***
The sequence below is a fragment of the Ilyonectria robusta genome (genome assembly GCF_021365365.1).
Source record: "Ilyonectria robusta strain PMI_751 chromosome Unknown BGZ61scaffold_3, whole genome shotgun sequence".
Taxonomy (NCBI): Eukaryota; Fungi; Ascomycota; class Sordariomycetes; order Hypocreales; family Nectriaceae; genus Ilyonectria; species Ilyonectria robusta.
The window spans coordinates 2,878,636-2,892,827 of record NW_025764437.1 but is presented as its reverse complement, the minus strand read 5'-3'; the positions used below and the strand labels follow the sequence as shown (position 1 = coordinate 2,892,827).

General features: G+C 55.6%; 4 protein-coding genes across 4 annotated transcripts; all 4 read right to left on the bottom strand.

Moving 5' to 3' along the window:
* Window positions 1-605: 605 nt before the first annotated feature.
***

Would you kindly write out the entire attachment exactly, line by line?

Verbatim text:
The sequence below is a fragment of the Ilyonectria robusta genome (genome assembly GCF_021365365.1).
Source record: "Ilyonectria robusta strain PMI_751 chromosome Unknown BGZ61scaffold_3, whole genome shotgun sequence".
Taxonomy (NCBI): Eukaryota; Fungi; Ascomycota; class Sordariomycetes; order Hypocreales; family Nectriaceae; genus Ilyonectria; species Ilyonectria robusta.
The window spans coordinates 2,878,636-2,892,827 of record NW_025764437.1 but is presented as its reverse complement, the minus strand read 5'-3'; the positions used below and the strand labels follow the sequence as shown (position 1 = coordinate 2,892,827).

General features: G+C 55.6%; 4 protein-coding genes across 4 annotated transcripts; all 4 read right to left on the bottom strand.

Moving 5' to 3' along the window:
* Window positions 1-605: 605 nt before the first annotated feature.